After DRS controversy angers Kohli and Co., India hit back to dismiss Dean Elgar in quest for history

A few resemblances are hard to ignore as this hard-fought Test series goes into its deciding day. Four years ago at Newlands, India were set a target of 208 by South Africa. Four years later at the same venue, India set a target of 212 for South Africa.

The hosts had gone on to win that match by a comfortable margin of 72 runs. That may well have served as motivation for India at the start of the chase on Thursday, but as South Africa closed Day Three on 101/2, that kind of victory margin — if not perhaps the victory itself — is out of the question now.

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There is another, and probably more pertinent, resemblance. South Africa had closed Day Three of the second Test at Wanderers last week on 118/2 in pursuit of 240. In Cape Town, they are 101/2, needing another 111 with the same number of wickets left.

But crucially, South Africa’s captain and premier immovable object Dean Elgar was unbeaten at stumps in Johannesburg; he would go on to fashion a famous series-levelling win the next evening with an unbeaten 96. At Newlands, Elgar fell caught behind down the leg side off Jasprit Bumrah to what turned out to be the last delivery of the day.

Elgar’s dismissal broke a 78-run second-wicket stand with Keegan Petersen, which was well and truly taking the match away from India. They thought they had Elgar lbw with the South African score on 60, but ball-tracking showed R Ashwin’s delivery bouncing over the stumps to the Indians’ utter shock.

South African batsman Keegan Peterson receives medical attention for his hand after it was struck by the ball during the third day of the third and final Test. (AP Photo)

That got to them and for the rest of the evening, they kept going after the host broadcaster, making sure they were close to the stump mike when they voiced their colourful opinions.

Elgar and Petersen rubbed it in immediately with a boundary each in the next over. The South African captain had got under the Indians’ skin in the Wanderers chase too, and he had done the same again at Newlands. After his five-wicket haul in the first innings, Bumrah had said that this was a new-ball pitch, and once the ball got old and the seam wore off, it got easier for the batsmen. But the Indians were able to strike only once with the new ball in the chase, and that too when Aiden Markram went after a Mohammed Shami outswinger only to edge it to third slip.

Instead, it was Marco Jansen and Kagiso Rabada who had proved Bumrah’s words to be true in the morning. Armed with a 17-over old, still-new ball, Jansen had bounced Cheteshwar Pujara with the leg-trap laid and got him to glove the second ball of the day to leg slip. In the very next over, Rabada had produced one of those unplayable brutes; it had rocketed from a good length, and there was no way Ajinkya Rahane could have pulled his gloves away in time from the impending doom.

However, once Virat Kohli resumed his second vigil of the match, and Rishabh Pant counter-attacked, the South African attack’s bite began to get blunted. It was quite the combination; Kohli refused to play a stroke, Pant refused to stop playing them.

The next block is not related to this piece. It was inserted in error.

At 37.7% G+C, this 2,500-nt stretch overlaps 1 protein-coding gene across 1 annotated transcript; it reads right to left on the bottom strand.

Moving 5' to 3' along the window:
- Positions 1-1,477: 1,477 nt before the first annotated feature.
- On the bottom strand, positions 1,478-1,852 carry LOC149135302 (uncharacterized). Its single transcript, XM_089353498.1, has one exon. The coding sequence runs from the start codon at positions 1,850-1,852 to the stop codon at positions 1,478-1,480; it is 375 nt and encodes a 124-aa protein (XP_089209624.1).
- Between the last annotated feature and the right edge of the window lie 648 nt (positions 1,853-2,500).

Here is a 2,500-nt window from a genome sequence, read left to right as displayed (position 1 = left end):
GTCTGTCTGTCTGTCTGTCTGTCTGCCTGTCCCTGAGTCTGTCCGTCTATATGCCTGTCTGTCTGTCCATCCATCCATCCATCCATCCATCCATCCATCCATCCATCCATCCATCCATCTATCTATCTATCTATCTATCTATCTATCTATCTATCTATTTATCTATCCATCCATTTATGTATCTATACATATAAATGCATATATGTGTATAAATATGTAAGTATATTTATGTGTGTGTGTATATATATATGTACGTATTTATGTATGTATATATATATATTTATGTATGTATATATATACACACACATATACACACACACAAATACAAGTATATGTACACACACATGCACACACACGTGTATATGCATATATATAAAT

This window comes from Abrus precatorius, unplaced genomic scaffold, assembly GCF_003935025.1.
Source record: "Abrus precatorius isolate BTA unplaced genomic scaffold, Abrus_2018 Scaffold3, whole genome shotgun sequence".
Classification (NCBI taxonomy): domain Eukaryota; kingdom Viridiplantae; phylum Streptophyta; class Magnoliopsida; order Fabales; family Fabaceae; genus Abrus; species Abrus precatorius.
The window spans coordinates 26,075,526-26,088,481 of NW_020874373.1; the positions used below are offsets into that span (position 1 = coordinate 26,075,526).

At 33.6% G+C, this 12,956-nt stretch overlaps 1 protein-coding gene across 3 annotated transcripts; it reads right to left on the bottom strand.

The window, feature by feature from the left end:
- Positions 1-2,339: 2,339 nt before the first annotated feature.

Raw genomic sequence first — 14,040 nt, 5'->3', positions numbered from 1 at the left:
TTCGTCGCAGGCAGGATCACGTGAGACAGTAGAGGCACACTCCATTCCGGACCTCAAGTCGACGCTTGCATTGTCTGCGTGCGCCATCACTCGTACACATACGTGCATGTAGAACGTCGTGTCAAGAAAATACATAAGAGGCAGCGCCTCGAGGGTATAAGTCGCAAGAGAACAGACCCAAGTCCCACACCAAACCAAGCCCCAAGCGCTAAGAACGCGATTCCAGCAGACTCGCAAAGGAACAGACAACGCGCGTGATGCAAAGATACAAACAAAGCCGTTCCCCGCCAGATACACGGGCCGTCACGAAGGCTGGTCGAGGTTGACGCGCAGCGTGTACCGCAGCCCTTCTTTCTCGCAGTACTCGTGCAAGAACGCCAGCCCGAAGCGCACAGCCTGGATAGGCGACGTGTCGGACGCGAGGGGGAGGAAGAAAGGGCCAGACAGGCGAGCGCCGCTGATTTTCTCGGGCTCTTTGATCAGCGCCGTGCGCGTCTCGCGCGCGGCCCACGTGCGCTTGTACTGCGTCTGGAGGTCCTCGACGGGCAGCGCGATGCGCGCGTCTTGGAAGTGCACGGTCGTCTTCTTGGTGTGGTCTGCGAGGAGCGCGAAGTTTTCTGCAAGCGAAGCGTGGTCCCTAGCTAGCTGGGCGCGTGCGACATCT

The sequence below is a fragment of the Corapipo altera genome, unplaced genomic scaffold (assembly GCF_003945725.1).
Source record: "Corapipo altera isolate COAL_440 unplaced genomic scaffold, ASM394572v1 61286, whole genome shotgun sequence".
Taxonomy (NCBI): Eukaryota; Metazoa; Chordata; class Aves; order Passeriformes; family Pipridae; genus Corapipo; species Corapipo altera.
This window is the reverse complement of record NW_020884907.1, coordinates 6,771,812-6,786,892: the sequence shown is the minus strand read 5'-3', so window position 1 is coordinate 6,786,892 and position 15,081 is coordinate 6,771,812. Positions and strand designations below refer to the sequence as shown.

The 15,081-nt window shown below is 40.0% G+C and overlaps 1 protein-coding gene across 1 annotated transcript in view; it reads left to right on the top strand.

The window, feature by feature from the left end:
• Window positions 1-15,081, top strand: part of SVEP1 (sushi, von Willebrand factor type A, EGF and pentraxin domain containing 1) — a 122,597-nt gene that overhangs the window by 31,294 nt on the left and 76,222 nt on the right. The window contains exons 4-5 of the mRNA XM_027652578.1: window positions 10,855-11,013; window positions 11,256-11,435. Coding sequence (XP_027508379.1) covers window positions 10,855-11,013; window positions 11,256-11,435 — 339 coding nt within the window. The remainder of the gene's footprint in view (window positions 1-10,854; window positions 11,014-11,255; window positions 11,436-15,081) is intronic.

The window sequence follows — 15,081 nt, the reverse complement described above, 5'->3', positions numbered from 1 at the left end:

The contrast lasted for nearly 30 overs, before Kohli decided to finally play a big drive and nicked to second slip for 29 off 143, making it 12 successive dismissals in overseas Tests caught in the slips or by the wicketkeeper. Even as Pant tried his best to farm the strike with the tail on way to his fourth Test hundred, India fell from 152/4 to 198 all out inside the next 20 overs. It is very well for Ashwin and Shardul Thakur to be tagged as allrounders, but perhaps they could have shown more match-awareness. Both departed for single-digit scores playing expansive shots instead of attempting to hang in there and provide support to Pant.

Barring the first innings in Centurion when they got probably the best batting conditions of the series on the first day, India’s batting has largely under-achieved with scores of 174, 202, 266, 223 and 198.

The Cape Town pitch has some grass along the lines of the cracks to prevent them from opening up too much but the ball was still taking off now and then from a good length. In the chase, Petersen was fortunate to escape a few times, albeit with a couple of painful blows on the gloves.

But overall he was again the best of the South African batsmen on display. His ability to punch the slightest width or error in length through the covers off the back foot keeps the runs coming when there is nothing available to drive. He was also pretty quick on the feet against Ashwin, rocking back to slap the offspinner through the off side for fours. Already, he is two short of his second fifty of the match, and stopping him on the final morning will be critical to India’s remaining hopes of winning in the ‘final frontier.’

It is this venerated bowling attack that has delivered Test wins for India around much of the cricketing world. And fittingly, it is in the bowlers’ hands whether the feats of Australia and England will be repeated in South Africa. The batsmen haven’t given them much to play with. But they have already overcome that drawback once in this match itself, when they successfully converted an under-par 223 into a first-innings lead of 13. It will be doubly historic if they can conjure a win out of this situation. As centurion Pant said later from behind the stumps in encouragement, ‘poora dum lagayenge [we will give it everything].’

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